University of California Berkeley Shooting: Community Reflects A Week After Shooting; Is UC Berkeley Campus Still Safe?


Just a week ago, University of California Berkeley sophomore Chelsea Evans headed to UCLA to meet her boyfriend. But even before she could meet him at his residence hall, UCLA security ushered her into lockdown on the first floor of the building.

As a result of her reunion with her boyfriend, she was held at a supply room surrounded by strangers. Only to know, a gunman has intruded the campus, Daily California News reported.

Evans together with seven other UCLA students was confined at that room for hours. There were four shooters and that they headed to the hill where the residence hall was located. Luckily, students around Evans were alarmed with three separate Bruin Alerts advising them not to go outside until the 12:17 pm final alert informed them, "all clear." When the lockdown ended, Evans encountered a large group of police officers that had responded to the shooting.

Since the 1999 Columbine shootings, several universities have implemented training programs to handle active shooter situations, according to the International Association of Campus Law Enforcement Administrators President William Taylor.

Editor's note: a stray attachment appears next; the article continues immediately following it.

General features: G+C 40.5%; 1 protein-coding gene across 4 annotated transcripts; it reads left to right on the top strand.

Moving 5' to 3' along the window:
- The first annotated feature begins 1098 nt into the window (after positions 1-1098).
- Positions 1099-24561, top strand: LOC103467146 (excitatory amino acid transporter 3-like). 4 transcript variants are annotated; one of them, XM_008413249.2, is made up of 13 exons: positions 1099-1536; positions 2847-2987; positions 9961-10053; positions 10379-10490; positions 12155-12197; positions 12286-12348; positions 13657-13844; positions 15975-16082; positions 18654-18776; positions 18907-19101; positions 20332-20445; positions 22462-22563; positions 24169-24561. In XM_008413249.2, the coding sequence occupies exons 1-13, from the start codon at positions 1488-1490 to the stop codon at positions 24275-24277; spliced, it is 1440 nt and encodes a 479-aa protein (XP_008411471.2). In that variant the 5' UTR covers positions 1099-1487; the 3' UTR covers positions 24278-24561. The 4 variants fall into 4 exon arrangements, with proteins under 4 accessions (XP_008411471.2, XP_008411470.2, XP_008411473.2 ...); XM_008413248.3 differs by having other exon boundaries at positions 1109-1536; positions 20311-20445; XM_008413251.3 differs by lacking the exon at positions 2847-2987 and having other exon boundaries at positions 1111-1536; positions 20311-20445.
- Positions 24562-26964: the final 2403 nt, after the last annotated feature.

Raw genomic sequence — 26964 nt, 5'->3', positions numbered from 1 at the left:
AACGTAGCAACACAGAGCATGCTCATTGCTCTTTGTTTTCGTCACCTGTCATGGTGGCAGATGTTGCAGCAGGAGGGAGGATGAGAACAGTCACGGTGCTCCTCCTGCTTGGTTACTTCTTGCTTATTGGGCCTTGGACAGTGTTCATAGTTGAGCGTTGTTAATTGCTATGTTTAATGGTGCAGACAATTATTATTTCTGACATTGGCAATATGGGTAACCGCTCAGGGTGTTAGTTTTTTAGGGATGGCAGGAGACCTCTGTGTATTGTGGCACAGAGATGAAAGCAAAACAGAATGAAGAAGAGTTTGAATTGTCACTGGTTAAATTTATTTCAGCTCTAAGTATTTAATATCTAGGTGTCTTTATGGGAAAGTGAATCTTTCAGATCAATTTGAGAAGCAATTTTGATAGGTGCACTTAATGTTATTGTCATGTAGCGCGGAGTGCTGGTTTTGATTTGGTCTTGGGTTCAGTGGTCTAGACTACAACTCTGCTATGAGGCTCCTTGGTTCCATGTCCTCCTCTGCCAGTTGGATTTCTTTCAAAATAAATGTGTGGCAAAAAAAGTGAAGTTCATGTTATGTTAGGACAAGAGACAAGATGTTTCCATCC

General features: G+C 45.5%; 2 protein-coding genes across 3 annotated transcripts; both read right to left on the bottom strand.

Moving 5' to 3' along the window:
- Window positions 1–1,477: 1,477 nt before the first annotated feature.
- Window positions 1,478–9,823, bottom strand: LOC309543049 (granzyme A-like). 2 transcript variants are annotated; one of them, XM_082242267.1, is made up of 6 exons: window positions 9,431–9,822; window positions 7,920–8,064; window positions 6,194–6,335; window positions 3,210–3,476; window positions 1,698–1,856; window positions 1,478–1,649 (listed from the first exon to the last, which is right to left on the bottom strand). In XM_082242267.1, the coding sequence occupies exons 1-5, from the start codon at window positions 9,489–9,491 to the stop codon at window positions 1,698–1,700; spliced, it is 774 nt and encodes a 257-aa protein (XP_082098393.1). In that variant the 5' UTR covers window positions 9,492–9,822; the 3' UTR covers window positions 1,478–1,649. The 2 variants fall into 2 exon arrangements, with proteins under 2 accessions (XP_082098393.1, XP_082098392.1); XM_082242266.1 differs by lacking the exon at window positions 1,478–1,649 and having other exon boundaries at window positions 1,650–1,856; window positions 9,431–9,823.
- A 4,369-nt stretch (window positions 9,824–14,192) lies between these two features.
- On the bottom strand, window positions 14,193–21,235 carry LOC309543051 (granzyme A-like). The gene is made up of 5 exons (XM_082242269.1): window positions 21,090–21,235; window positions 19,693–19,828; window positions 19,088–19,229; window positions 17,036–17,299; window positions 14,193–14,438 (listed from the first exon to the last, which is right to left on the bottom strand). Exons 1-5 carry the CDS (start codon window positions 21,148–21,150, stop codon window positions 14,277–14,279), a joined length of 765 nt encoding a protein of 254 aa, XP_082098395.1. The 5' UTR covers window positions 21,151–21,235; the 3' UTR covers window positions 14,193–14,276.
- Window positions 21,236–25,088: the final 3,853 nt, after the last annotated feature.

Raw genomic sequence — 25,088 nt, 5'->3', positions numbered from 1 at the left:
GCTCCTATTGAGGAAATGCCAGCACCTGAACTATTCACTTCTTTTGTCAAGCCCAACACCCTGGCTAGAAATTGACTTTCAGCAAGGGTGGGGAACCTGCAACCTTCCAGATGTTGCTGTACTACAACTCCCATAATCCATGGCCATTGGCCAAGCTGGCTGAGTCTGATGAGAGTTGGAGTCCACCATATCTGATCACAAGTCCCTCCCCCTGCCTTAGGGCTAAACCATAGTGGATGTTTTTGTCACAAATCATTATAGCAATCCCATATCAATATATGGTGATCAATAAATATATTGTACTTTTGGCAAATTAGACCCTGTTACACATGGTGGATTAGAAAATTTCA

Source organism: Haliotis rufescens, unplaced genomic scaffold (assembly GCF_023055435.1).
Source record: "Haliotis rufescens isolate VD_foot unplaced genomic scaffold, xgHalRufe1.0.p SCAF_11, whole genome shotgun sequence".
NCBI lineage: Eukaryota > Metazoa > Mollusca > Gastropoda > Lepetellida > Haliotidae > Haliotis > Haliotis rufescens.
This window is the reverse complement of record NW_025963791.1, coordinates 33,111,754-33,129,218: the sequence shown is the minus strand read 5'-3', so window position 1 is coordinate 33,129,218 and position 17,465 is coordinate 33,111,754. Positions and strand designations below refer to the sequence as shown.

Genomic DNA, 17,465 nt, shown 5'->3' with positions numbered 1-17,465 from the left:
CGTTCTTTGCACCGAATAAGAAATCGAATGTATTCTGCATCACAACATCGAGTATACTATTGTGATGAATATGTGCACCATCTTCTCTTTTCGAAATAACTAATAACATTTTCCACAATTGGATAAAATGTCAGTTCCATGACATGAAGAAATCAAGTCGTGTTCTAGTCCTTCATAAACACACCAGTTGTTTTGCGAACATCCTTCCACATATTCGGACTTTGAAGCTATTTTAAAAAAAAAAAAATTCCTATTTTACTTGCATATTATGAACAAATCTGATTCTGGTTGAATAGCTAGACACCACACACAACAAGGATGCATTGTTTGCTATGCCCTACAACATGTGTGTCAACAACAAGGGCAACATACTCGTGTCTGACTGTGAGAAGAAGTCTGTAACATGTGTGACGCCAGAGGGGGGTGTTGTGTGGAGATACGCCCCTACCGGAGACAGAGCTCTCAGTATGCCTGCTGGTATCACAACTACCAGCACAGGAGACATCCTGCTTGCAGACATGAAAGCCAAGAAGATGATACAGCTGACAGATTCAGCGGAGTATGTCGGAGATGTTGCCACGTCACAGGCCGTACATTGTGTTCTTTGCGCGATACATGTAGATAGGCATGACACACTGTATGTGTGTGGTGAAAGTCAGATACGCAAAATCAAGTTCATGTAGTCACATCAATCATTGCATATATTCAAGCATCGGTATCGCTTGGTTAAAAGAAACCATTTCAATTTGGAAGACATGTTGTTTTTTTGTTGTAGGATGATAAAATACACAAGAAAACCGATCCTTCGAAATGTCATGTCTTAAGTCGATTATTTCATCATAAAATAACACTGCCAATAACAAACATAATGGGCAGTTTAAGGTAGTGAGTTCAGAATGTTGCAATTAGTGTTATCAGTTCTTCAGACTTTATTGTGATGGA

Spokesperson Sgt. Sabrina Reich's official UCPD email said that Berkeley UCPD officers have been training annually for active shooter situations since 2000.

UCPD regularly gives training to campus faculty, staff and students, which campus departments can request for their members, UCPD Lt. Marc DeCoulode said. He added that he was unaware of any least training standards for non-police personnel on campus.

However, Evans still feels in doubt about campus security and she uttered concern about how easy it is for anyone to go through campus buildings and facilities. Tre'Shunn Harlan, a UC Berkeley senior, who watched the incident disclose on a laptop in a friend's apartment just across the street from UCLA, escorted his friend to the campus when the lockdown ended. As they passed through the grieving campus, Harlan saw students sobbing and crying on street curbs. He had painstaking saw UCLA as the most beautiful campus he had ever visited. Alas, on that day and in the most unfortunate of events, the whole impression had changed, DCN added.

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